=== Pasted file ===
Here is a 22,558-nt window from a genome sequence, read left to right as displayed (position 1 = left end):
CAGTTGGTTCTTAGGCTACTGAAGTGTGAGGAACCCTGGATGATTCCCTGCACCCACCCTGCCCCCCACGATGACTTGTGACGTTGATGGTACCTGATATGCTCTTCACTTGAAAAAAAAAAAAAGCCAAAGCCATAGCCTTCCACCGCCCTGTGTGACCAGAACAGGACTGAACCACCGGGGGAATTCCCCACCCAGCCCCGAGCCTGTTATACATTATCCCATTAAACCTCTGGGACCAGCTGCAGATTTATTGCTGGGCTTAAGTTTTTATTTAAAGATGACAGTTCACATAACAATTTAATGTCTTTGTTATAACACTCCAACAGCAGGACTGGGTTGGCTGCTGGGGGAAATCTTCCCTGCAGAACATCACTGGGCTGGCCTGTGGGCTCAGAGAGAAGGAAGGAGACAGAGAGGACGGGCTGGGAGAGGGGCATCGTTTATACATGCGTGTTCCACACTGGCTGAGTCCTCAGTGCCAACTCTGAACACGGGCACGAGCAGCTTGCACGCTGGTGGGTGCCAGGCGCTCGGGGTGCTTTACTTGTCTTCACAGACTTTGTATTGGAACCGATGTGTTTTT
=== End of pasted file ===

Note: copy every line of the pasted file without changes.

Here is a 22,558-nt window from a genome sequence, read left to right as displayed (position 1 = left end):
CAGTTGGTTCTTAGGCTACTGAAGTGTGAGGAACCCTGGATGATTCCCTGCACCCACCCTGCCCCCCACGATGACTTGTGACGTTGATGGTACCTGATATGCTCTTCACTTGAAAAAAAAAAAAAGCCAAAGCCATAGCCTTCCACCGCCCTGTGTGACCAGAACAGGACTGAACCACCGGGGGAATTCCCCACCCAGCCCCGAGCCTGTTATACATTATCCCATTAAACCTCTGGGACCAGCTGCAGATTTATTGCTGGGCTTAAGTTTTTATTTAAAGATGACAGTTCACATAACAATTTAATGTCTTTGTTATAACACTCCAACAGCAGGACTGGGTTGGCTGCTGGGGGAAATCTTCCCTGCAGAACATCACTGGGCTGGCCTGTGGGCTCAGAGAGAAGGAAGGAGACAGAGAGGACGGGCTGGGAGAGGGGCATCGTTTATACATGCGTGTTCCACACTGGCTGAGTCCTCAGTGCCAACTCTGAACACGGGCACGAGCAGCTTGCACGCTGGTGGGTGCCAGGCGCTCGGGGTGCTTTACTTGTCTTCACAGACTTTGTATTGGAACCGATGTGTTTTT